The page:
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Photographer and humanitarian Sarah Fretwell has been called an unreasonable activist. She formed The Truth Told Project to help the girls and women of the Congo share their stories of sexual violence with the world and serve as a catalyst for change. She tells us about the project and with what we can do to help.
The Truth Told

Kavira Kabambi, 15 year old survivor. Photographed by Sarah Fretwell.

The Truth Told Project

One girl or woman is raped every minute in the Democratic Republic of Congo (DRC). The rape is not random, as you might think. It is a power play that targets those who are not in a position to fight back. The rebel and military groups use rape as a scare tactic and way to control and destroy local communities. The DRC’s society is so broken rape is now “normalized.” Millions of girls, women and men have been raped. Many more will be raped in the time it takes you to read these few paragraphs. More »

For over a decade, award-winning youth photographer Rebecca Drobis has returned to explore and photograph on the Blackfeet Reservation in northwest Montana. Initially, the impressive mountains of Glacier National Park drew Rebecca to the reservation, but the children living in the shadow of those peaks keep her coming back. Grown Up West: Children of the Blackfeet Reservation documents the lives of the youth living on the reservation. Rebecca tells us a little about her project.

Where the endless plains are abruptly transacted by the dramatic Rocky Mountains lies Blackfeet Country. A small community of people call this place home and this project is about the young people of that community. It is a glimpse into their world as they see and live it. Through my photographs, I want to show the triumphs and struggles that are unique to these youth. This project explores the power of place and illustrates how the natural environment and the challenge of reservation life affect a child’s experience.

These challenges unite the community and further strengthen family and neighborly bonds. In the absence of material excess, the children’s imaginations flourish. Without tightly packed schedules of extracurricular activities or the latest video games, children are drawn outdoors to explore and adventure.


My goal in this body of work is to honor the enduring strength, resilience and wisdom of these youth. The project speaks to a universal childhood. More »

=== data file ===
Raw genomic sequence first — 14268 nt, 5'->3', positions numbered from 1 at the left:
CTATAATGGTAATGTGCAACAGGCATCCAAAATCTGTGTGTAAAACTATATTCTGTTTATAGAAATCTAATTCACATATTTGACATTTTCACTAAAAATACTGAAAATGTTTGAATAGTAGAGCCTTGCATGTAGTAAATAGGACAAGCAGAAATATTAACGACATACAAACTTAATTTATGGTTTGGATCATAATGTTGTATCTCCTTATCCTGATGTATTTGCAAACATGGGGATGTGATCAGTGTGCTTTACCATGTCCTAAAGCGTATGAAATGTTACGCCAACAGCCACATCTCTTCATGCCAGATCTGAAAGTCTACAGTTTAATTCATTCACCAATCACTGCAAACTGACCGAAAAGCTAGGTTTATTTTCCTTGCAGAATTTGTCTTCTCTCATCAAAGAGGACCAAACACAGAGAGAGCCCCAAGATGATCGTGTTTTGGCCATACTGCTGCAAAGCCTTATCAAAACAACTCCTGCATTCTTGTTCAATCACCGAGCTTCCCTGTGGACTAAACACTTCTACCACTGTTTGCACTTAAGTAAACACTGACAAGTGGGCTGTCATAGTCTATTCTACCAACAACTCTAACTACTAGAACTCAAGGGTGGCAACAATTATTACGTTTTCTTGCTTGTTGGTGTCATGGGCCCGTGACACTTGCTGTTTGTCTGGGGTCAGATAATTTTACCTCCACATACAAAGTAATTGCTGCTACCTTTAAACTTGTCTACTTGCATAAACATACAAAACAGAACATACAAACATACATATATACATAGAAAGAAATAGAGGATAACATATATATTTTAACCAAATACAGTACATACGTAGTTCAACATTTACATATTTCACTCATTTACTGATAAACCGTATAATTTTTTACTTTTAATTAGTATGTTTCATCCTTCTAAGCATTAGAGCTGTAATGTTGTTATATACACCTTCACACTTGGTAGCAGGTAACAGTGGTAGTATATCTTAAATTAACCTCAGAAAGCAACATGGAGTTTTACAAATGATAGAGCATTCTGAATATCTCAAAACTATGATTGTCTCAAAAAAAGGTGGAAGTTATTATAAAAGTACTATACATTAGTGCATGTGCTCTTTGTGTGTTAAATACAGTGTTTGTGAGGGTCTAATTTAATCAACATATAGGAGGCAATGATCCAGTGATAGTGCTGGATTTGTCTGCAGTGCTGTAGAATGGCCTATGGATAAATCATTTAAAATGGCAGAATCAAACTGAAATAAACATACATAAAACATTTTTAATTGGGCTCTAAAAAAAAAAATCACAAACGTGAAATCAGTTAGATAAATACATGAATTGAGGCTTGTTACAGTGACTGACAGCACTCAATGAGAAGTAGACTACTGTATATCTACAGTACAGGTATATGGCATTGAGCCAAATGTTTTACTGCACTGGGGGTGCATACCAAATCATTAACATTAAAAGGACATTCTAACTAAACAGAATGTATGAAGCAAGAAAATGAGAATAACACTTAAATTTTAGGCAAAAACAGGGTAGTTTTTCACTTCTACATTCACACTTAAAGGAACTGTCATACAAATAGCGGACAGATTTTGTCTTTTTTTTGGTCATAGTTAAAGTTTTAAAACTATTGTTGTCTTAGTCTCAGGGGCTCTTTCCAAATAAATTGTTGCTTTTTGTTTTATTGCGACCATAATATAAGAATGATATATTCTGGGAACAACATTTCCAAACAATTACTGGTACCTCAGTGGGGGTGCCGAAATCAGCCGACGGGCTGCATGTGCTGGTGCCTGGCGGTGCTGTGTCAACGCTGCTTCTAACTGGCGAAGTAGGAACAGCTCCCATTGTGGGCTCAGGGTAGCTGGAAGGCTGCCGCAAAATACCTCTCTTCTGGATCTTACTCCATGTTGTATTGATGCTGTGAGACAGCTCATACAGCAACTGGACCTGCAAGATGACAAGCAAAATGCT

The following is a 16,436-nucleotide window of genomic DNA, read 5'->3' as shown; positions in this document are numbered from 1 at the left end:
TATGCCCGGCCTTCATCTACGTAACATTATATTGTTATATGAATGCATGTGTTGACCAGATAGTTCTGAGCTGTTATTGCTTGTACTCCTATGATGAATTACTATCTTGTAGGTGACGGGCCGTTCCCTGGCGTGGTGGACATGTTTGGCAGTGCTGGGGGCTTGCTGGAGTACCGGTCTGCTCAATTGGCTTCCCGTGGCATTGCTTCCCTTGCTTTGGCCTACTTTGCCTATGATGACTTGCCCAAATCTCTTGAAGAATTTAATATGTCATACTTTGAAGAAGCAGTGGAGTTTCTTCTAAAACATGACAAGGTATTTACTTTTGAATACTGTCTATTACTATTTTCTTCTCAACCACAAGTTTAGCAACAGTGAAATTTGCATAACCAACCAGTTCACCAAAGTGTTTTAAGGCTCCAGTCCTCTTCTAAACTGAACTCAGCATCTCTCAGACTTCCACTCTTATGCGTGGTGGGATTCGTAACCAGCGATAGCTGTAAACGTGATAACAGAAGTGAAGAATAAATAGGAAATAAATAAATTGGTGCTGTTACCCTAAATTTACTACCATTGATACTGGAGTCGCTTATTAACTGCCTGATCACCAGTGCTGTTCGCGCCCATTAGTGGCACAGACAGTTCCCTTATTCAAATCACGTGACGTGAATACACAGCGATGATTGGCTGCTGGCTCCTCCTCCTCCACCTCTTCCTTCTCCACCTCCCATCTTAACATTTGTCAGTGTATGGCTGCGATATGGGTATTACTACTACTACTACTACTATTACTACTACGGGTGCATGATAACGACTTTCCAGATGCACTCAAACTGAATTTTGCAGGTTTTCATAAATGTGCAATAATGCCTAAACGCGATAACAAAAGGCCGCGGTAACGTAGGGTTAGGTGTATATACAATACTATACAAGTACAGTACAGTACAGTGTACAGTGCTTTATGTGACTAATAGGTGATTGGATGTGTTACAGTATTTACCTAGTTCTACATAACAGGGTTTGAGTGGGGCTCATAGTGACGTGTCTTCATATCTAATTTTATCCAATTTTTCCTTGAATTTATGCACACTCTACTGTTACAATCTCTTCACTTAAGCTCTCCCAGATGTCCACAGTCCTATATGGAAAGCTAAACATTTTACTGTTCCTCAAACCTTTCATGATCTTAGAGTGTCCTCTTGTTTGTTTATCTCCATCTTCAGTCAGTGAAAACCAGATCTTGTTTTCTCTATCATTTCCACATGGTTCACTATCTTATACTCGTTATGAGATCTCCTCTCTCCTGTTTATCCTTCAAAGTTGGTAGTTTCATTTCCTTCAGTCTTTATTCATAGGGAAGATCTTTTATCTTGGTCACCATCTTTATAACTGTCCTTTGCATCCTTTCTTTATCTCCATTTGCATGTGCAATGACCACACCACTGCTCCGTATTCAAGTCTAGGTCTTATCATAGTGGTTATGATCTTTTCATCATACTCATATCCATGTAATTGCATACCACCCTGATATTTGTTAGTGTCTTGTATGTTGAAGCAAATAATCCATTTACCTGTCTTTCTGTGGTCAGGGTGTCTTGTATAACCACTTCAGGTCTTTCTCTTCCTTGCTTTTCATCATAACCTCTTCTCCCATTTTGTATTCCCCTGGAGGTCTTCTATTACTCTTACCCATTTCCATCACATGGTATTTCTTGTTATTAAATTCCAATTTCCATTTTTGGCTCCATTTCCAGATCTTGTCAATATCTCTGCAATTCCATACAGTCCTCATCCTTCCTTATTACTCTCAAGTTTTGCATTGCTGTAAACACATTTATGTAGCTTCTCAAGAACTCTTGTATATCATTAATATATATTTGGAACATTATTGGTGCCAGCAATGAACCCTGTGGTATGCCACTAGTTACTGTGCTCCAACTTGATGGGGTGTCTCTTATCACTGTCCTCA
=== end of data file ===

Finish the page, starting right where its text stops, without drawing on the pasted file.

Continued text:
August 16th, 2012

A New Day Cambodia

Posted by liveBooks

On a visit to Cambodia in 2002 photographer Bill Smith was taken by a driver to the see the Phnom Penh Municipal Garbage Dump.  This dump, located 20 miles outside the capital, was next to a village called Stung Meanchey.  It was at this large garbage dump that Smith witnessed the horrible sight of hundreds of children digging through scraps for anything that could be sold.  The children would go to the dump in the morning and not leave until the evening hours.  They sifted through toxic trash and waded through dirty water to try and earn $10 a month that would help sustain their families.



The parents of the children had a lifespan of about 40 forty years due to working in the dump and being contaminated by toxins which would lead to TB, lung cancer and other diseases.

Smith and his wife Lauren, were shocked and decided to return to the dump and try and help at least one of these doomed children.  They ended up sponsoring one child and then another and then another.  Smith, his wife and friend Joe O’Neil soon formulated what would become A New Day Cambodia, a non-profit organization providing shelter, food and education to Cambodia’s garbage dump scavenger children.

Today, A New Day Cambodia (ANDC) has opened two centers that house over 100 children.  The children go to school from 7am to 5pm six days a week.  There are 14 full time staffers along with numerous volunteers that help teach English, geography, photography, and many other classes.  The children receive medical care and meals along with exercise and athletic programs.

Please visit where you can see photographs and learn more about this extremely beneficial organization.

Posted in Philanthropy

Viena Woodstone is a brave, beautiful, compassionate, gentle little girl who loves to play and dance. Unfortunately she has a life threatening illness.

The formal name for her condition is Cerebellar Seizures which means seizures originating from a lesion in her cerebellum which is also attached to her brain stem. It manifests as hundreds of localized seizures per day and is accompanied by a rapid and critical drop in oxygen. Viena’s condition is exceedingly rare. She is the first known case in Australia, and at last count, only the 12th case in the world. However at 18 months of age , when Viena received her formal diagnosis, she astounded her doctors by being ahead in all her developmental milestones.

Viena is going to undergo surgery on May 1st, 2012 at the Royal Children’s Hospital in Melbourne. Her surgery itself is free, however their family and friends are raising money to cover the significant expenses incurred during their six week stay in Melbourne. Expenses include travel, accommodations and extra child care. They believe subsequent surgeries are likely but won’t know for sure until after the surgery on May 1st.

Please visit Viena’s website and to learn more about her story and how you can donate.


Posted in Philanthropy


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